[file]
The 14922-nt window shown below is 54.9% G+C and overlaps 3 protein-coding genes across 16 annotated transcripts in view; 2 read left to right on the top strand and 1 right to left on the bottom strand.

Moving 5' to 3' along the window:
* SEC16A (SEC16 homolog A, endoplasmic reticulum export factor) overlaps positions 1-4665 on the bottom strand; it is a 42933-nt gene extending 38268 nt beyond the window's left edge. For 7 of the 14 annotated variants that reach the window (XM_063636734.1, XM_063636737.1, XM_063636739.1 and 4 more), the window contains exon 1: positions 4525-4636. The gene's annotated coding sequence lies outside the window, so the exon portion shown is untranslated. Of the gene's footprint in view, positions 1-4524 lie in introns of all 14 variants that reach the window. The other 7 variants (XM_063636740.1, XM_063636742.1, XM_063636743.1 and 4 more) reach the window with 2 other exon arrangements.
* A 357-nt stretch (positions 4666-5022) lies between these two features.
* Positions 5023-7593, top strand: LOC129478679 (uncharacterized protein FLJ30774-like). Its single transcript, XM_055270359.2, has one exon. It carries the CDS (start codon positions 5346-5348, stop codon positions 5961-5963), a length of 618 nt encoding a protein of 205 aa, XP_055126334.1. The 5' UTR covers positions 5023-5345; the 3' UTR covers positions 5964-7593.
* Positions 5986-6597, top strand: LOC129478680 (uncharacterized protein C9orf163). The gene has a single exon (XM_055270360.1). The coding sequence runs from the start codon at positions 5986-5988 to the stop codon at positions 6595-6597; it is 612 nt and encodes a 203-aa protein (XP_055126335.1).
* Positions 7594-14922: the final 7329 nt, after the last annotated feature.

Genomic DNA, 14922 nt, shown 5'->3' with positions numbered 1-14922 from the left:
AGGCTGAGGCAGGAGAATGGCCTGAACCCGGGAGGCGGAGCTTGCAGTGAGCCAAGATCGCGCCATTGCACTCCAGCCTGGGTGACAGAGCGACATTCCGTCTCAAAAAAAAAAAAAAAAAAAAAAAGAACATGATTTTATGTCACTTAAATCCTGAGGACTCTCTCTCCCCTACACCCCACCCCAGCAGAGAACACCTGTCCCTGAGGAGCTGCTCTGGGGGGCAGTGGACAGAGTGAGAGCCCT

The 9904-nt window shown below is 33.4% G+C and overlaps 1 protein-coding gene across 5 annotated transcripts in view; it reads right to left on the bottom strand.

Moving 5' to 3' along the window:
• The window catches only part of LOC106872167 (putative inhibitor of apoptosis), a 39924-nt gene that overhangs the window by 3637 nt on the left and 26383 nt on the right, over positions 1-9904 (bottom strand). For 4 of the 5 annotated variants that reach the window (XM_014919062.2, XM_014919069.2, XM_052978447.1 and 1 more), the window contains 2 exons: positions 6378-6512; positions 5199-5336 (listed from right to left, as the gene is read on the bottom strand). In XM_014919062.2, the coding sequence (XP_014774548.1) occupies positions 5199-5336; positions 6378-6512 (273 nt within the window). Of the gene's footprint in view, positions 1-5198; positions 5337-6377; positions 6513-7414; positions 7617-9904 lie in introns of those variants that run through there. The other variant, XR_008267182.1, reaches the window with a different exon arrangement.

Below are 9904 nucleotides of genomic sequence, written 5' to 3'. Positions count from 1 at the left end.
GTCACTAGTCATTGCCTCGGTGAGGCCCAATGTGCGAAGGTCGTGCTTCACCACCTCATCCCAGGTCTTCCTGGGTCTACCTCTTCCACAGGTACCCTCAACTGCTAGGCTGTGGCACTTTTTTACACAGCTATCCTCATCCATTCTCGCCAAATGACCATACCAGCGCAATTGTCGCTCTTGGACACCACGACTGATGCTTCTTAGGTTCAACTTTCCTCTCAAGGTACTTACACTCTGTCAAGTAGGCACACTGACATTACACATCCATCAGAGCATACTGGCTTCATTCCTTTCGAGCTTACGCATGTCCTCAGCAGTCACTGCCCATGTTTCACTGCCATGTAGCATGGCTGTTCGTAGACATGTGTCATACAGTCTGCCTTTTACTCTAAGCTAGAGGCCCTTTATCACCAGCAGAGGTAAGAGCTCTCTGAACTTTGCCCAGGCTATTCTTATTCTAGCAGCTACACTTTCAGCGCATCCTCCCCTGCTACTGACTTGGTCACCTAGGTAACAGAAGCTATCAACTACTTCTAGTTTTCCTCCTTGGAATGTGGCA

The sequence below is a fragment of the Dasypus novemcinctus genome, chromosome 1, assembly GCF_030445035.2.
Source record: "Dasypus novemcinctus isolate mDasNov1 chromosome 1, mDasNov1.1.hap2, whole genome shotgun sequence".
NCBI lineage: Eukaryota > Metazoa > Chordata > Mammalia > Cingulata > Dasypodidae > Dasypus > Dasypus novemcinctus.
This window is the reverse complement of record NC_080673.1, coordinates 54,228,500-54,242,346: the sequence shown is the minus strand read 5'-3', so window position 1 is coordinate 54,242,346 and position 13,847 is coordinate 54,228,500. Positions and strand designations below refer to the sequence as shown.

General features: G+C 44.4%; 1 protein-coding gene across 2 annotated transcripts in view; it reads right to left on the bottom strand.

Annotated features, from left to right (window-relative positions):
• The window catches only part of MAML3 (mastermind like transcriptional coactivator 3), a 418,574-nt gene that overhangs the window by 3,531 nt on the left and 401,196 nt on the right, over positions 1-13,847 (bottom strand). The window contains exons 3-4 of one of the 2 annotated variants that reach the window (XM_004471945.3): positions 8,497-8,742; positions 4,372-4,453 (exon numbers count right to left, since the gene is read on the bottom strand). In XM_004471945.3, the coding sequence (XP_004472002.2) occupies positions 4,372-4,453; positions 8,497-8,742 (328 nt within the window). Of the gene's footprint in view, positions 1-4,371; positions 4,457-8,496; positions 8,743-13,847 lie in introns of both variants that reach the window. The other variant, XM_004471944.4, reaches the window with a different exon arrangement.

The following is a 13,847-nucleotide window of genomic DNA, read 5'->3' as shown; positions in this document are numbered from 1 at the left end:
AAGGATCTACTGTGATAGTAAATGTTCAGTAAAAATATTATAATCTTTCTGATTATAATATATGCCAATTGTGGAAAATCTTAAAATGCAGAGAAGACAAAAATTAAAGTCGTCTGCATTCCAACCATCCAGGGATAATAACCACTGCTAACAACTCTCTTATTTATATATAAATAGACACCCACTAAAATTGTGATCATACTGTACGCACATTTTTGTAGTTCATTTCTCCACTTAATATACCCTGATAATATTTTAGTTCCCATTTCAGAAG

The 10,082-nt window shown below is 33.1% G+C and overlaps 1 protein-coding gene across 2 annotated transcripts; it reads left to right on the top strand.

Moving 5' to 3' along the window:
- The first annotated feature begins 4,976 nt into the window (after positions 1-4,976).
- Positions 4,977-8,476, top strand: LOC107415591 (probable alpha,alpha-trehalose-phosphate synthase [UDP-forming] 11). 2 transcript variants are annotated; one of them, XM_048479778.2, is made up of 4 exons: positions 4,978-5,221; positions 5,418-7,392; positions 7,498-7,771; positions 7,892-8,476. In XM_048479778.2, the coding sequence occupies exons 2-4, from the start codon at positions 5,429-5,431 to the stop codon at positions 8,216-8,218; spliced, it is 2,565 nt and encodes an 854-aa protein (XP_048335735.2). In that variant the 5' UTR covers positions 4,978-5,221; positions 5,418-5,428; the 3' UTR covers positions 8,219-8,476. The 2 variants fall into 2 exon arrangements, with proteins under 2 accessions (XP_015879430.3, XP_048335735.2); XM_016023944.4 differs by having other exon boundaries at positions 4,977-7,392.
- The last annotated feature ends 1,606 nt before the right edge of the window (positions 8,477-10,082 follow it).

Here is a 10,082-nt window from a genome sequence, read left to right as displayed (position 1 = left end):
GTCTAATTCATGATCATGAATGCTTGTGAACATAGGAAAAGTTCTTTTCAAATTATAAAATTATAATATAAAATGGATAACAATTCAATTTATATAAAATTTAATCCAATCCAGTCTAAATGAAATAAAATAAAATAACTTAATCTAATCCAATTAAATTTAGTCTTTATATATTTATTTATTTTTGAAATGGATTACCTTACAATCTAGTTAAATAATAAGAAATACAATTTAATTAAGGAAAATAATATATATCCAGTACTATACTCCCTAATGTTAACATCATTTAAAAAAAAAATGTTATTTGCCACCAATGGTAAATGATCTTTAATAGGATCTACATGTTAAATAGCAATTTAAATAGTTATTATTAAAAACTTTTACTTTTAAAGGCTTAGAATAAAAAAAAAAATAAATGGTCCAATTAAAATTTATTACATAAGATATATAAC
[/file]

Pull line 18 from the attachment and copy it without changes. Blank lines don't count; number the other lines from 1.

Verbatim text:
This window is the reverse complement of record NC_080673.1, coordinates 54,228,500-54,242,346: the sequence shown is the minus strand read 5'-3', so window position 1 is coordinate 54,242,346 and position 13,847 is coordinate 54,228,500. Positions and strand designations below refer to the sequence as shown.